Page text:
TurkishBulgarian Border Inspection – Day 2
During the week from July 6th to 12th, Eyes on Animals, in conjuction with two other animal welfare partners (CIWF and AWF) carried out an intensive investigation of livestock trucks transporting cattle and sheep from all over Europe across the border into Turkey. This inspection and its´ findings received extensive media attention.
Day 2: we saw many sheep in trucks consisting of four levels. This means that, for the sheep, there was insufficient standing height. As a result, the temperature inside the trucks became extremely high, especially when these trucks are delayed and remain stationary from hours to days at the border. The ventilation systems, if switched on by the drivers, cannot withstand the heat which was, at this time, up to 48 degrees Celsius. There were also many unshorn sheep in the trucks.
With the lack of ventilation and long waiting times, the ammonia concentration also increases enormously, which cause distress and breathing difficulties for the sheep. We were busy making requests for turning on fans and opening up water systems. These requests relieved overall suffering very little, as the heat, stench and stacking together is a veritable hell for these animals.
A number of cattle trucks, which were also controlled by us, had, in general, too high temperatures, dirty bedding and too many animals. We likewise needed to request drivers to give food and drink to their cattle. In the afternoon, we were at a exchange point in Kapikule, where many livestock come to be unloaded. This unloading was not to relieve the animals, but to check for import regulation embreachments, such as female sheep being found among male sheep or when ” slaughter” bulls are found to be under the minimum weight of 400kg.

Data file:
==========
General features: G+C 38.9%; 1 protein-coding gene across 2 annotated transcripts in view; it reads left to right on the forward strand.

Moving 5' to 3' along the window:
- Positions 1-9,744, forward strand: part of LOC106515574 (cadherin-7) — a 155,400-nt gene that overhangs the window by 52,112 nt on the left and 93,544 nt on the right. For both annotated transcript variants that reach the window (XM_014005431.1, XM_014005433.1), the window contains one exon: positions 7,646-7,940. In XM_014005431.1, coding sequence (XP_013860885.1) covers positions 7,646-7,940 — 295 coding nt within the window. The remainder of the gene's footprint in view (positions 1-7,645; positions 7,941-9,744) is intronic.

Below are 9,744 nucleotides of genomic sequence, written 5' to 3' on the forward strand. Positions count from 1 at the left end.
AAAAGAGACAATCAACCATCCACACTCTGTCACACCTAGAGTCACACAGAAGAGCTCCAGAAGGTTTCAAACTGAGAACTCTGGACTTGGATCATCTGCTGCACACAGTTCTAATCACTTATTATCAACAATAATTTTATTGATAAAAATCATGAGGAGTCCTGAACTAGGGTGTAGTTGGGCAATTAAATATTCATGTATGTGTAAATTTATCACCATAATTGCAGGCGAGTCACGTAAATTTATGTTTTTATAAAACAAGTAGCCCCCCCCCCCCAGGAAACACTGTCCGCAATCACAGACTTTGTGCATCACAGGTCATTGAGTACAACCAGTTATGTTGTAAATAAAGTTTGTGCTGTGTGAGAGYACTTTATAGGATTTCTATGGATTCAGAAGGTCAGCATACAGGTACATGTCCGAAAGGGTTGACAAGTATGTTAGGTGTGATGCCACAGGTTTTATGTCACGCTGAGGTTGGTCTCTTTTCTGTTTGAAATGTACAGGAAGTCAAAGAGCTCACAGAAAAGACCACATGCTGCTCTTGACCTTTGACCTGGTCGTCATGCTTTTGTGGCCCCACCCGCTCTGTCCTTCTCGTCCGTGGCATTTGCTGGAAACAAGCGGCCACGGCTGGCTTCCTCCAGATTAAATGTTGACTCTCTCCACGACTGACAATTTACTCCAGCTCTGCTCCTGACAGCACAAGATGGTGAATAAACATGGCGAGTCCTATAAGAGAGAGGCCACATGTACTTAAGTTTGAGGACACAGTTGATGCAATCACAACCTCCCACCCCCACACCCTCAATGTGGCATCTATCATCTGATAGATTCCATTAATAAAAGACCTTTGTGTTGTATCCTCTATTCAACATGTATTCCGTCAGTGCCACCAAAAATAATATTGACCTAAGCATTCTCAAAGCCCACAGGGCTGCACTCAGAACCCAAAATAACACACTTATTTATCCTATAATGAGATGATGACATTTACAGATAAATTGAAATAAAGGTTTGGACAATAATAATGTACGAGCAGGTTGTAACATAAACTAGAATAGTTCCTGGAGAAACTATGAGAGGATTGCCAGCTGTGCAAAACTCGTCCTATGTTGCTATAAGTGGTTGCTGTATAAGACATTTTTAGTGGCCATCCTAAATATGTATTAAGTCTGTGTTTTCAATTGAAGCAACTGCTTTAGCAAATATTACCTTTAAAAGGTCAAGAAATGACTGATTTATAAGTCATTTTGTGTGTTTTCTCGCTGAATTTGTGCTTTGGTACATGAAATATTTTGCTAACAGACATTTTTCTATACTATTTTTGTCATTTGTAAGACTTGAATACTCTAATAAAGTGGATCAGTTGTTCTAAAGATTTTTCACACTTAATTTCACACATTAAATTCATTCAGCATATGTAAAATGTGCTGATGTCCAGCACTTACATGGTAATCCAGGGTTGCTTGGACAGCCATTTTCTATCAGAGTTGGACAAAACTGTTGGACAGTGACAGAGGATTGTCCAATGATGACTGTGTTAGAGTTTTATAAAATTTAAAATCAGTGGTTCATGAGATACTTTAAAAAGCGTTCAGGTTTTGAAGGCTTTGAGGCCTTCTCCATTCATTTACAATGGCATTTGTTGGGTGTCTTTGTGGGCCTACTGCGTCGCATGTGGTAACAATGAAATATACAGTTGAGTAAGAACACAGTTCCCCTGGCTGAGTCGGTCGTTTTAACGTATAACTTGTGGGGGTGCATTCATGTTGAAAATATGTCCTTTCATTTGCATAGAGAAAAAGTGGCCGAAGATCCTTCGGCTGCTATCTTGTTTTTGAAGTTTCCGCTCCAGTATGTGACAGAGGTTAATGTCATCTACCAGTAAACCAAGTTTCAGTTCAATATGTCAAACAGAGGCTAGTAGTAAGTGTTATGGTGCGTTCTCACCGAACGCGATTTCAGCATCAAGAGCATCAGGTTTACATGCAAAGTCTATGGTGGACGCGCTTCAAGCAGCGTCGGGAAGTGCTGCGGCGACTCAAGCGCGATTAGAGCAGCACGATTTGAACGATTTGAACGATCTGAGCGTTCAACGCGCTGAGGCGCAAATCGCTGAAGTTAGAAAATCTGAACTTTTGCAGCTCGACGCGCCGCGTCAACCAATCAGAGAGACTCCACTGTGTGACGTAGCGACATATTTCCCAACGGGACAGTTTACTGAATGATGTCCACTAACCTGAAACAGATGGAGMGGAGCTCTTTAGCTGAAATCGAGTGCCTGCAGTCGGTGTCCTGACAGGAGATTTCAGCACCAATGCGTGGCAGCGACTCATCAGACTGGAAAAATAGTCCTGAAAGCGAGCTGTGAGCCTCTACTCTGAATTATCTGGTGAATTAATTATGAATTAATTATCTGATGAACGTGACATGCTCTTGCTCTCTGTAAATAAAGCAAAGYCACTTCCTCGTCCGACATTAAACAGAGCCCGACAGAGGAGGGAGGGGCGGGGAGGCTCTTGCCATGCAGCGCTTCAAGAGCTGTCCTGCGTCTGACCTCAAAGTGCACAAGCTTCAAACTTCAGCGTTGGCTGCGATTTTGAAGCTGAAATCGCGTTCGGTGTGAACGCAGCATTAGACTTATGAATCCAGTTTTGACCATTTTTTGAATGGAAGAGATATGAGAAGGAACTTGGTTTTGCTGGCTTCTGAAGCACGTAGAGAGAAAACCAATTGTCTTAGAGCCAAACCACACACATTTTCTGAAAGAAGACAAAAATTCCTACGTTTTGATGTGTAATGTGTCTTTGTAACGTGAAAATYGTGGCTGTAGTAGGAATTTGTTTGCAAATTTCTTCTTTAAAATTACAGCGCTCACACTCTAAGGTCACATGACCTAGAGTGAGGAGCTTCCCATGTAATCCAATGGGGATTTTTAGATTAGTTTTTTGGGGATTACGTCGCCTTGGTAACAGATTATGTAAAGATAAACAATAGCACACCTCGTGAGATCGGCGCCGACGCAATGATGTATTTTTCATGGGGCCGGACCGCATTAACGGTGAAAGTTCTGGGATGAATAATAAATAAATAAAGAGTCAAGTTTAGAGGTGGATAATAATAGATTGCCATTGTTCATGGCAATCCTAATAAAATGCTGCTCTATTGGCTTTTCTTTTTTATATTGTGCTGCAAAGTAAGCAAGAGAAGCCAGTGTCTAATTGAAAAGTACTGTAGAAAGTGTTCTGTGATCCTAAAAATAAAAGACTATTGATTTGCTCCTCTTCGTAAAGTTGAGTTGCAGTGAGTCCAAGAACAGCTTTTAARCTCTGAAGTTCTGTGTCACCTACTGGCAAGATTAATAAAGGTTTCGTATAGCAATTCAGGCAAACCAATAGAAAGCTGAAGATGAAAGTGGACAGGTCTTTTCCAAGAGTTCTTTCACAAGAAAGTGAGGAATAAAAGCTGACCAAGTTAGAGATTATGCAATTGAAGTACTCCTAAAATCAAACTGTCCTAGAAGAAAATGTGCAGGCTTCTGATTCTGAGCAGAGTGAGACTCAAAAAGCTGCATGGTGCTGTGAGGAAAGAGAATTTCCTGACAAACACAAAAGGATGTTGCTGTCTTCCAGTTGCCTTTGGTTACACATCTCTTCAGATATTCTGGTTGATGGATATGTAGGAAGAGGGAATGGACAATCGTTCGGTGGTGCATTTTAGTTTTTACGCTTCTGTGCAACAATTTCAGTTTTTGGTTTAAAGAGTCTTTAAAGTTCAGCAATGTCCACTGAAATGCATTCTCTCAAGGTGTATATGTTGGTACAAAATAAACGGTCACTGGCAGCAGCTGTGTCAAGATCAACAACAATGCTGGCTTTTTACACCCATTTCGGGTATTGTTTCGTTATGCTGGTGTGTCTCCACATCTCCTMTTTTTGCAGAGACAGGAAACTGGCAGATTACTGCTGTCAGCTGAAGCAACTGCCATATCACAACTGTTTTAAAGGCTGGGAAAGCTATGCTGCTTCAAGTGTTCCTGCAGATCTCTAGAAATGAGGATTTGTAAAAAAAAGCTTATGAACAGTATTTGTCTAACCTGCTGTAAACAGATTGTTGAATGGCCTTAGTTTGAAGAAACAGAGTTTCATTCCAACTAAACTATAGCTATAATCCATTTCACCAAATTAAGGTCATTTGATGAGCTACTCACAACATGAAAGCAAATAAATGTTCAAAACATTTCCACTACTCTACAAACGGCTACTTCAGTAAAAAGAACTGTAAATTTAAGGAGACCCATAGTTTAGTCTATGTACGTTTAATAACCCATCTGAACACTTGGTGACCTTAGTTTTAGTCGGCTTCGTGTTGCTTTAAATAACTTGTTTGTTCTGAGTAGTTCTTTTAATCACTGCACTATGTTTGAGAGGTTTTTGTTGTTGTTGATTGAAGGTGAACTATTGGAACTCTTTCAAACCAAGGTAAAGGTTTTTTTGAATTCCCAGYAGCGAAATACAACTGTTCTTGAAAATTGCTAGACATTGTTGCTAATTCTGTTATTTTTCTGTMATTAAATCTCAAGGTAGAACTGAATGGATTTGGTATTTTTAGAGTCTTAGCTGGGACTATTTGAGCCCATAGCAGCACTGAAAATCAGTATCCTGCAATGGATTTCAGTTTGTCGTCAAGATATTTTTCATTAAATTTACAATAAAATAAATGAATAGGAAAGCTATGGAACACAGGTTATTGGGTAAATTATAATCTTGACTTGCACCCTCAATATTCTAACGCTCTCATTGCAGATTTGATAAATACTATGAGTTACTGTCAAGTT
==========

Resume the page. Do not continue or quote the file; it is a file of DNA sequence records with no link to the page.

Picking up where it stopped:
Here we saw sheep being unloaded, females being taken away and male sheep, generally around 350 sheep, being reloaded. During this brief stop, these animals were not offered water to drink nor a chance to rest. Within 15 minutes, livestock was herded back into their trucks to continue their journey. One lamb could no longer stand on her feet, but was due to be reloaded. We managed to prevent this. This lamb was set aside to die. No medical care was provided. All we could do is give it a few drops of water as it lay dying.
Here, likewise, many trucks filled with thirsty animals waited in the burning sun. Late in the evening at our final inspection round, we found, in the area between the two borders, young bulls for slaughter from Keus & Mollink transport company. As the cattle lay sleeping, we didn’t fully inspect their truck at this time.